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23 November 2022 @ 5:00 pm 6:00 pm PST

Location: Online
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FREE ONLINE PROGRAM

Understanding how to confront climate change can be a difficult and challenging topic for many people. Often, comprehending our individual role in the face of such a climate threat can be incredibly daunting. Join Dr. Kai Chan for our final SOPEI webinar as he explores the different means and methods for engaging in finding solutions to the climate crisis. Dr. Chan will highlight how approaches to climate issues can look differently across socio-political landscapes, different ecosystems, and on individual bases.

by Dr. Kai Chan, PhD, Professor, Institute for Resources, Environment and Sustainability, Canada Research Chair (T1, Re-Wilding and Social-Ecological Transformation), University of British Columbia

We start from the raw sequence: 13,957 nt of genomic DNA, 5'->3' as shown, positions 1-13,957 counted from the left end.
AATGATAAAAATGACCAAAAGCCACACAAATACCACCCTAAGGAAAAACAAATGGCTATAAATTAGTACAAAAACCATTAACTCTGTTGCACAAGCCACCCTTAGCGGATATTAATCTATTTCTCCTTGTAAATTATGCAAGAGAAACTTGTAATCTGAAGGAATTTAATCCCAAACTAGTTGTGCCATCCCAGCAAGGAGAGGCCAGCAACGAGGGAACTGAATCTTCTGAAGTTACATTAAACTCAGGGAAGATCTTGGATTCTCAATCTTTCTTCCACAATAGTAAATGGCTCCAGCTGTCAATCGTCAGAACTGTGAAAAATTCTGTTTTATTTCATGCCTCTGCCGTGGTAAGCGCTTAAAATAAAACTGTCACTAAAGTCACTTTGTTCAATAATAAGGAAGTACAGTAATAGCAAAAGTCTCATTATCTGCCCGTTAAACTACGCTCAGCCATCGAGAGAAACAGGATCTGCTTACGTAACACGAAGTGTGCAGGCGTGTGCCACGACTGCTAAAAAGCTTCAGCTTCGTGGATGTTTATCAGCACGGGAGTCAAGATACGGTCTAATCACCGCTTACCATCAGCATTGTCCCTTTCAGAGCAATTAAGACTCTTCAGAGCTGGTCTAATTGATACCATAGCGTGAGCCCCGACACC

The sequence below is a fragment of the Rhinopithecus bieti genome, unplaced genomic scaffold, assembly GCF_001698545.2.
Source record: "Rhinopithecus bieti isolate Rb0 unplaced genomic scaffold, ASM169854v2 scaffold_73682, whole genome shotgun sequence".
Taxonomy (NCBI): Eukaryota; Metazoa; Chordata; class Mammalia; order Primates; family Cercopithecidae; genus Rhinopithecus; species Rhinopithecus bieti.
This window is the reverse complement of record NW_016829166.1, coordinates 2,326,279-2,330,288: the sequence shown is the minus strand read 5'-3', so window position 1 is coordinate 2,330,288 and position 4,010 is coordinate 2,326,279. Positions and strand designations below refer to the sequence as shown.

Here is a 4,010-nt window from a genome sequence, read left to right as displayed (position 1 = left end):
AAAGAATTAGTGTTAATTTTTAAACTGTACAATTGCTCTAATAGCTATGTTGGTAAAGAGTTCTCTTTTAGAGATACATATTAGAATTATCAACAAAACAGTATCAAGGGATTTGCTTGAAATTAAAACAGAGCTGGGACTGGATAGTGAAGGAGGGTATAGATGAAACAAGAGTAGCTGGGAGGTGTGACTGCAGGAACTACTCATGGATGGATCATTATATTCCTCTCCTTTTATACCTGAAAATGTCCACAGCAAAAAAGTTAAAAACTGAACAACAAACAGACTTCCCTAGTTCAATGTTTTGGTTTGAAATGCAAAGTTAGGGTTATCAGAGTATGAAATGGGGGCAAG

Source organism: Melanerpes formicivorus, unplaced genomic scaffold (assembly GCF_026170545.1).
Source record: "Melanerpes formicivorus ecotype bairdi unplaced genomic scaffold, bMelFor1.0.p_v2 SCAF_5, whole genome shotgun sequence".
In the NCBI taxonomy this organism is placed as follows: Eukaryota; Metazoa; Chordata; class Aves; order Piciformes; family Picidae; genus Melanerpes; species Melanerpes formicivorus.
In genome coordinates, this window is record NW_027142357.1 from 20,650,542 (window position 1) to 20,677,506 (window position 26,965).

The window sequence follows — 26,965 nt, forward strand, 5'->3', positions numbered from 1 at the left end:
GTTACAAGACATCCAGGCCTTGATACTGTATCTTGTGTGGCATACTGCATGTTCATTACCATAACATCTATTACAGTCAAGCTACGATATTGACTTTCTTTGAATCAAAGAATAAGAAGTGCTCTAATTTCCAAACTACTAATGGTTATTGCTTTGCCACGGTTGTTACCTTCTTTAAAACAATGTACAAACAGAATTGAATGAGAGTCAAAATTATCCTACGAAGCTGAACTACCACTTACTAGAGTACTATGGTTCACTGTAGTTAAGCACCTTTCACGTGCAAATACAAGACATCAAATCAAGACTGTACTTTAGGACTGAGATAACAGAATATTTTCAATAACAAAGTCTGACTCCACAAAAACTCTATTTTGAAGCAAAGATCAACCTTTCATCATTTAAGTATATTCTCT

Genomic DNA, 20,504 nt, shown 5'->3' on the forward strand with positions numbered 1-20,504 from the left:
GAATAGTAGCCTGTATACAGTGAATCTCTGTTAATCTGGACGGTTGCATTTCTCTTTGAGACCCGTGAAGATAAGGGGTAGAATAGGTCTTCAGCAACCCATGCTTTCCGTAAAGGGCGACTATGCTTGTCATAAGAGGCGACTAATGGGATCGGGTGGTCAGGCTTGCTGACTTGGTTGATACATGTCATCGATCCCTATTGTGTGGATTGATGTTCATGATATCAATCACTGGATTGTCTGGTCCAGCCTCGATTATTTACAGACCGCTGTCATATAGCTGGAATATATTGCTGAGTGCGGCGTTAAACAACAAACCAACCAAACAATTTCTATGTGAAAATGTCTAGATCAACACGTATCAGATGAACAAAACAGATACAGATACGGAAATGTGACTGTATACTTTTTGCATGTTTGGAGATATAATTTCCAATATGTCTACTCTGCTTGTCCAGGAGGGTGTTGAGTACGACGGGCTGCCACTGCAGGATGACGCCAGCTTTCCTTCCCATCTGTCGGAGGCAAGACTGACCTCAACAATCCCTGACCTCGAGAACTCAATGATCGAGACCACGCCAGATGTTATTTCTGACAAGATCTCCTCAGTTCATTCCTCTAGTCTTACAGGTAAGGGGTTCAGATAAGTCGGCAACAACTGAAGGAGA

ABOUT “CARING FOR NATURAL SPACES IN URBAN PLACES”

Following the release of our second State of the Park report in October 2020, SPES is debuting a one-year webinar series entitled, “Caring for Natural Spaces in Urban Places”. Through the series, our vision is to connect diverse knowledge and practices to foster resilient urban ecosystems.

Find out more about upcoming panels and webinars here:
https://stanleyparkecology.ca/caring-for-natural-spaces-in-urban-places/ 

**This program will take place on Zoom, so please make sure you have Zoom downloaded well in advance of the webinar.  A Zoom link can be found within your confirmation email, and will also be sent out one hour before the start of the program. Only one ticket required per household.    

***This is a pilot program, so at this time we won’t be sharing a recording for this program.   

   

We gratefully acknowledge that the land on which we gather and help steward is the unceded and traditional territories of the xʷməθkwəy̓əm (Musqueam), Skwxwú7mesh (Squamish) Nation, and Səl̓ílwətaʔ/Selilwitulh (Tsleil-Waututh) Nation. Since time immemorial, Coast Salish peoples have lived reciprocally with the land, harvesting and cultivating foods and medicines and practicing ceremony. The abundance of these lands and waters, which enables us to live, work, and play here today, is a result of the past and on-going stewardship and advocacy of the Coast Salish peoples.   

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